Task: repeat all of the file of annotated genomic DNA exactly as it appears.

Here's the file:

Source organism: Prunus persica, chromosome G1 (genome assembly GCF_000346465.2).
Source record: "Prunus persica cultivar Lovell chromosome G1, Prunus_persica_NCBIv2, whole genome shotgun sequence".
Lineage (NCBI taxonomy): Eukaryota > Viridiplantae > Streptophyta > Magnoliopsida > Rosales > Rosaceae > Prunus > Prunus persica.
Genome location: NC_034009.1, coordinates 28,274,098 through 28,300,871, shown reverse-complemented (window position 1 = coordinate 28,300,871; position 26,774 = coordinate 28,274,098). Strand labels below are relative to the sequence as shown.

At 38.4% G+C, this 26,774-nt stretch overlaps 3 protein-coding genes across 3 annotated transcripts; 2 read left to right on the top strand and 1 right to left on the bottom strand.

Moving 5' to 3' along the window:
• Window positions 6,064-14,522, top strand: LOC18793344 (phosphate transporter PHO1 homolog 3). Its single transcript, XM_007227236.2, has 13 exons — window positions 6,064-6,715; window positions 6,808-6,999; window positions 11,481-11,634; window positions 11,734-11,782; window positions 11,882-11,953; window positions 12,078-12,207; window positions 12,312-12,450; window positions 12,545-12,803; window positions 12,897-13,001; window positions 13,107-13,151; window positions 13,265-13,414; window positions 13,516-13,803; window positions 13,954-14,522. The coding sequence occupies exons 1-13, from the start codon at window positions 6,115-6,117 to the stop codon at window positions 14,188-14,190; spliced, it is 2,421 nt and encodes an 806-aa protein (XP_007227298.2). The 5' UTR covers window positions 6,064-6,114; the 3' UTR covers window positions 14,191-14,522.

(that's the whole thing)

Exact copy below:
Source organism: Prunus persica, chromosome G1 (genome assembly GCF_000346465.2).
Source record: "Prunus persica cultivar Lovell chromosome G1, Prunus_persica_NCBIv2, whole genome shotgun sequence".
Lineage (NCBI taxonomy): Eukaryota > Viridiplantae > Streptophyta > Magnoliopsida > Rosales > Rosaceae > Prunus > Prunus persica.
Genome location: NC_034009.1, coordinates 28,274,098 through 28,300,871, shown reverse-complemented (window position 1 = coordinate 28,300,871; position 26,774 = coordinate 28,274,098). Strand labels below are relative to the sequence as shown.

At 38.4% G+C, this 26,774-nt stretch overlaps 3 protein-coding genes across 3 annotated transcripts; 2 read left to right on the top strand and 1 right to left on the bottom strand.

Moving 5' to 3' along the window:
• Window positions 6,064-14,522, top strand: LOC18793344 (phosphate transporter PHO1 homolog 3). Its single transcript, XM_007227236.2, has 13 exons — window positions 6,064-6,715; window positions 6,808-6,999; window positions 11,481-11,634; window positions 11,734-11,782; window positions 11,882-11,953; window positions 12,078-12,207; window positions 12,312-12,450; window positions 12,545-12,803; window positions 12,897-13,001; window positions 13,107-13,151; window positions 13,265-13,414; window positions 13,516-13,803; window positions 13,954-14,522. The coding sequence occupies exons 1-13, from the start codon at window positions 6,115-6,117 to the stop codon at window positions 14,188-14,190; spliced, it is 2,421 nt and encodes an 806-aa protein (XP_007227298.2). The 5' UTR covers window positions 6,064-6,114; the 3' UTR covers window positions 14,191-14,522.